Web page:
10. Travel expenses to seek medical treatment
Live outside a major city centre and need to travel for medical care? The costs may be tax deductible. If you travel at least 40km (one-way), eligible expenses may include transportation and parking costs, meals, and accommodations.
11. Prescription contact lens or glasses
Prescription glasses and contacts are another allowable medical expense that often gets overlooked. To claim this expense, you’ll need to provide a copy of your prescription, along with a dated receipt.
12. Dentures and dental implants
Most dental expenses, including basic dental care and cleaning, dentures, and implants, are tax-deductible. The only exception is dental work that’s purely cosmetic, such as teeth cleaning.
You can’t put a price on education, but the Canada Revenue Agency (CRA) offers education tax credits that can help reduce the expense of one.
13. Student loan interest
To decrease the burden of repaying a student loan, the CRA offers a deduction for qualifying student loan interest payments.
14. Canada training credit
Are you a working Canadian in a training program for which you pay tuition or fees? You could be eligible for the Canada training credit, an annual credit of up to $250 with a lifetime limit amount of $5,000.
Whether you’re employed or self-employed, here are a few work-related deductions waiting to be claimed.
15. Employment expenses
Earning a living as an employee comes with its own set of expenses, ranging from accounting and legal fees to tools and technology. If this sounds like your situation, our list of deductible employment expenses is worth looking into.
16. Self-employment expenses
While dedicated office space in your home can mean big tax savings, there are countless other deductible self-employment expenses worth claiming. A general rule: if an expense contributes to your business, you can claim it against your earnings, even if your business isn’t incorporated.
17. Moving expenses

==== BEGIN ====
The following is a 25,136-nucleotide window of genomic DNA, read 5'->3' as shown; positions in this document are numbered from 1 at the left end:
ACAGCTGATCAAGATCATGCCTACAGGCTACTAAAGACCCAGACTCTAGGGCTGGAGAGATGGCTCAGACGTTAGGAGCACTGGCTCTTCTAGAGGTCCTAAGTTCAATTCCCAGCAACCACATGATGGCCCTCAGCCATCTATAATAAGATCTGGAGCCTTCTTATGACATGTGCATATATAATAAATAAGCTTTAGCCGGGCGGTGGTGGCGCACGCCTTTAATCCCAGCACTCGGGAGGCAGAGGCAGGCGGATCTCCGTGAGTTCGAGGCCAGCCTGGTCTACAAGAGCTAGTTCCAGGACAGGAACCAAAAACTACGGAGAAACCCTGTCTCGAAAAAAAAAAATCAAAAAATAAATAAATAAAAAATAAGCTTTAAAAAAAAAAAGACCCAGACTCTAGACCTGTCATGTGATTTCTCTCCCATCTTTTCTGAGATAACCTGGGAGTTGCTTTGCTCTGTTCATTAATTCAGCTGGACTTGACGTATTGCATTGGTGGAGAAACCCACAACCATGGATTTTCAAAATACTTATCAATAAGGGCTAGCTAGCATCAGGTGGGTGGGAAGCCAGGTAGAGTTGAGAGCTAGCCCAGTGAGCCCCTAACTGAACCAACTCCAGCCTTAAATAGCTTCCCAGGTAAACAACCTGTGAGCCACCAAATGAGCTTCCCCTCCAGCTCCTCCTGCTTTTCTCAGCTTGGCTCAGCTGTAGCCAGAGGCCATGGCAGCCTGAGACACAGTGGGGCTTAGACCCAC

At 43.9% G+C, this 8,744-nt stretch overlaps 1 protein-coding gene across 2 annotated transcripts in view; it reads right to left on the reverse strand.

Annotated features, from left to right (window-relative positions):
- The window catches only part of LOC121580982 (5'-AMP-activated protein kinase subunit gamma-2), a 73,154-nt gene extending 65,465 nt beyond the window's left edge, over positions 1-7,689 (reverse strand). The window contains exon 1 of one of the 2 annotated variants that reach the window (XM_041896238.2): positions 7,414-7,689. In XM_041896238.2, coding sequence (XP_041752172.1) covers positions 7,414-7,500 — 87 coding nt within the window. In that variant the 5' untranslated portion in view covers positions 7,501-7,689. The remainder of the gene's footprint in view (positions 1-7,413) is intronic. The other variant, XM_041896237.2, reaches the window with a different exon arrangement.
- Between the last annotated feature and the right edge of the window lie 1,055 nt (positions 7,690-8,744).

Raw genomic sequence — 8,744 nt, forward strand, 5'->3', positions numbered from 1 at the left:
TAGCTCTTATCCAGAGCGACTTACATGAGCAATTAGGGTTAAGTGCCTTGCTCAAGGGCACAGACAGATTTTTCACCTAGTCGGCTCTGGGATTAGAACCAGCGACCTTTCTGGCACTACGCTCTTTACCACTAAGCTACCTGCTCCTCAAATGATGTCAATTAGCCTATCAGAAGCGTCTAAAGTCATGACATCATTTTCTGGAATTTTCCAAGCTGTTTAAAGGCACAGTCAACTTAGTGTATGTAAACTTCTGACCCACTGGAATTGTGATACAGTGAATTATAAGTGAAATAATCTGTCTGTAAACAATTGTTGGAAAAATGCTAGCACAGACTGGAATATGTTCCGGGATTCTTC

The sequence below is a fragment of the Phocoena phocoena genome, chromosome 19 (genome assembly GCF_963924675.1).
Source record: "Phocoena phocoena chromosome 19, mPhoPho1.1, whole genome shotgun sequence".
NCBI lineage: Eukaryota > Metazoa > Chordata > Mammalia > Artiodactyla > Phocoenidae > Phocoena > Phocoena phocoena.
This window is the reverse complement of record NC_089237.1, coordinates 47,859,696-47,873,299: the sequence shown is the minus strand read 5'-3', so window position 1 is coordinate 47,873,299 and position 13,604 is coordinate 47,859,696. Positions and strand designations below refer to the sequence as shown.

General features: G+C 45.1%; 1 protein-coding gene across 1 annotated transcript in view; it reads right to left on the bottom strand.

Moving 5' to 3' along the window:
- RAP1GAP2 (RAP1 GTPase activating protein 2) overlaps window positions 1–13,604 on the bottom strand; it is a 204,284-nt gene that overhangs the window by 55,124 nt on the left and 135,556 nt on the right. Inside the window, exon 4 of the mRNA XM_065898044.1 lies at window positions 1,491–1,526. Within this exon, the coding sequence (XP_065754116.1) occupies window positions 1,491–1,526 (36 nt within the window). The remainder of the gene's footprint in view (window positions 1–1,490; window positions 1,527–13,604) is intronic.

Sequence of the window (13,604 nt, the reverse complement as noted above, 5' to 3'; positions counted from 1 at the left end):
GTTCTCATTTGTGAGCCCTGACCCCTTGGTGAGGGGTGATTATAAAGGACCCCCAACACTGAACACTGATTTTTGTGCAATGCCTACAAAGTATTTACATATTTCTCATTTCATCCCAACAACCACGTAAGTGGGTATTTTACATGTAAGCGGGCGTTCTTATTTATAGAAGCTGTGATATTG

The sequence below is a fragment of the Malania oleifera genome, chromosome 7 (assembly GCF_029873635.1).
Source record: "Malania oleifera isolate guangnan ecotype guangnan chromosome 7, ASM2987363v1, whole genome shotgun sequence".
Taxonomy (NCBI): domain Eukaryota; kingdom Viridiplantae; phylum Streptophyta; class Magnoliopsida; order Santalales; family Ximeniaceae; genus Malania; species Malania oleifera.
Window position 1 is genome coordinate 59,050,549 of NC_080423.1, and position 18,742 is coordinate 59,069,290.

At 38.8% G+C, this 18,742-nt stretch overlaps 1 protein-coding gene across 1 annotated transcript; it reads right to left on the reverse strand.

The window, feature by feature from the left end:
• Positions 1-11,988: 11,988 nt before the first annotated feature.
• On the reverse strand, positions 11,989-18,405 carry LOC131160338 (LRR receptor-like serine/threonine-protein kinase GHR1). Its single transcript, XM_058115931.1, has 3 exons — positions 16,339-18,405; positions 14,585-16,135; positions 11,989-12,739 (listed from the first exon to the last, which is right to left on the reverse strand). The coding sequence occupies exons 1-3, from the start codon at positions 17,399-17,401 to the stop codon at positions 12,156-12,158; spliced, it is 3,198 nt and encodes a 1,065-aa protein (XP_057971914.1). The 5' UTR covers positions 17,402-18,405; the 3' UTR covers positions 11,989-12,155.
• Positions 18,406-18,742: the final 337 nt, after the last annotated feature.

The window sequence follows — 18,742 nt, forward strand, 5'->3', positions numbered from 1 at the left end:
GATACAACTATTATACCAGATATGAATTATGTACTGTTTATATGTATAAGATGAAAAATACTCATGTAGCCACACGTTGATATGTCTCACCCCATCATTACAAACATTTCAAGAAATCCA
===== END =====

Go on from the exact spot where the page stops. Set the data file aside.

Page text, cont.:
Relocating for work or school? You can claim certain moving expenses if you meet two conditions. First, you moved either for work, to run a business, or to become a full-time student in a post-secondary program. Second, you moved at least 40km to be closer to your new workplace or school.
18. Union dues and licensing examination fees
The CRA lets you deduct various union dues, professional membership dues, and insurance premiums related to your employment. You can even claim dues that were paid on your behalf if they were included as part of your income.
Look closer: your savings plan and investment income may also reveal opportunities to reduce your tax bill.
19. Registered Retirement Savings Plan (RRSP)
In addition to creating a more financially stable future, contributing to your Registered Retirement Savings Plan (RRSP) reduces your net income and shelters your money from taxes until you start withdrawing it – ideally when you retire (at which point you’ll be in a lower tax bracket!)
20. Carrying charges
Tax-deductible carrying charges and interest expenses are the eligible expenses you generate while earning investment income. Examples include fees for investment management and interest charges on borrowed funds.
The only downside to the hundreds of tax breaks offered by the CRA is the nagging worry that one – or more—will slip through your fingers. TurboTax can eliminate every doubt with an easy, breezy process that ensures you’ll get the biggest refund or pay the least tax possible.
Get every credit you deserve
TurboTax automatically searches 400+ credits and deductions for you.